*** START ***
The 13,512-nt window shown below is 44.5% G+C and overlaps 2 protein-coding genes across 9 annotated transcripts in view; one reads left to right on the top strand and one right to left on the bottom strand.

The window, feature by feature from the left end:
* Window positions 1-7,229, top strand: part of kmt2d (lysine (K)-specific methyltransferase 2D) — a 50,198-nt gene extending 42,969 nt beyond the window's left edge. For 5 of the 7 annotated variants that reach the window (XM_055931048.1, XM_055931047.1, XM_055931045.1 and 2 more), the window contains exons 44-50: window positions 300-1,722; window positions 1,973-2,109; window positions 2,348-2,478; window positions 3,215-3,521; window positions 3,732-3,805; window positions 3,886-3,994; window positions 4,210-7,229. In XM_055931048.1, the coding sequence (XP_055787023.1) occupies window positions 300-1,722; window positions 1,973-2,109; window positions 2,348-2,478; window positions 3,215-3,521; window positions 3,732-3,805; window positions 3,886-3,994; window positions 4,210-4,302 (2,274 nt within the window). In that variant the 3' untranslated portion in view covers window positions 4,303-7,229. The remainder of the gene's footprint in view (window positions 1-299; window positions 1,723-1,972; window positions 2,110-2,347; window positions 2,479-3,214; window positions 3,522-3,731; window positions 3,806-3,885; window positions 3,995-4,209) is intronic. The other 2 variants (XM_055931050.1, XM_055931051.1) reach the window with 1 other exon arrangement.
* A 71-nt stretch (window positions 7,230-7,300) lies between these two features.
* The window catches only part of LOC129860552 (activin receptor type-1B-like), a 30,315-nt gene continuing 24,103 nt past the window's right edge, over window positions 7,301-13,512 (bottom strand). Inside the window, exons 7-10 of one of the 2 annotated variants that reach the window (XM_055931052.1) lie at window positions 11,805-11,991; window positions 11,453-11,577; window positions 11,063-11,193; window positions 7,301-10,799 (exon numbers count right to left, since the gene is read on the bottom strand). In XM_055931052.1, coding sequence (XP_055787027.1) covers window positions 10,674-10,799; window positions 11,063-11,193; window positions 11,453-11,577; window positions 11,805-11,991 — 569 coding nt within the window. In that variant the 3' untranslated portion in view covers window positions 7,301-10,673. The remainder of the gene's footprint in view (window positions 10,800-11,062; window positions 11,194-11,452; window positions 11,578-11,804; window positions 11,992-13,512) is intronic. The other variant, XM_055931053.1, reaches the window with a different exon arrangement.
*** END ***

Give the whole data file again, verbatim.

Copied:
The 13,512-nt window shown below is 44.5% G+C and overlaps 2 protein-coding genes across 9 annotated transcripts in view; one reads left to right on the top strand and one right to left on the bottom strand.

The window, feature by feature from the left end:
* Window positions 1-7,229, top strand: part of kmt2d (lysine (K)-specific methyltransferase 2D) — a 50,198-nt gene extending 42,969 nt beyond the window's left edge. For 5 of the 7 annotated variants that reach the window (XM_055931048.1, XM_055931047.1, XM_055931045.1 and 2 more), the window contains exons 44-50: window positions 300-1,722; window positions 1,973-2,109; window positions 2,348-2,478; window positions 3,215-3,521; window positions 3,732-3,805; window positions 3,886-3,994; window positions 4,210-7,229. In XM_055931048.1, the coding sequence (XP_055787023.1) occupies window positions 300-1,722; window positions 1,973-2,109; window positions 2,348-2,478; window positions 3,215-3,521; window positions 3,732-3,805; window positions 3,886-3,994; window positions 4,210-4,302 (2,274 nt within the window). In that variant the 3' untranslated portion in view covers window positions 4,303-7,229. The remainder of the gene's footprint in view (window positions 1-299; window positions 1,723-1,972; window positions 2,110-2,347; window positions 2,479-3,214; window positions 3,522-3,731; window positions 3,806-3,885; window positions 3,995-4,209) is intronic. The other 2 variants (XM_055931050.1, XM_055931051.1) reach the window with 1 other exon arrangement.
* A 71-nt stretch (window positions 7,230-7,300) lies between these two features.
* The window catches only part of LOC129860552 (activin receptor type-1B-like), a 30,315-nt gene continuing 24,103 nt past the window's right edge, over window positions 7,301-13,512 (bottom strand). Inside the window, exons 7-10 of one of the 2 annotated variants that reach the window (XM_055931052.1) lie at window positions 11,805-11,991; window positions 11,453-11,577; window positions 11,063-11,193; window positions 7,301-10,799 (exon numbers count right to left, since the gene is read on the bottom strand). In XM_055931052.1, coding sequence (XP_055787027.1) covers window positions 10,674-10,799; window positions 11,063-11,193; window positions 11,453-11,577; window positions 11,805-11,991 — 569 coding nt within the window. In that variant the 3' untranslated portion in view covers window positions 7,301-10,673. The remainder of the gene's footprint in view (window positions 10,800-11,062; window positions 11,194-11,452; window positions 11,578-11,804; window positions 11,992-13,512) is intronic. The other variant, XM_055931053.1, reaches the window with a different exon arrangement.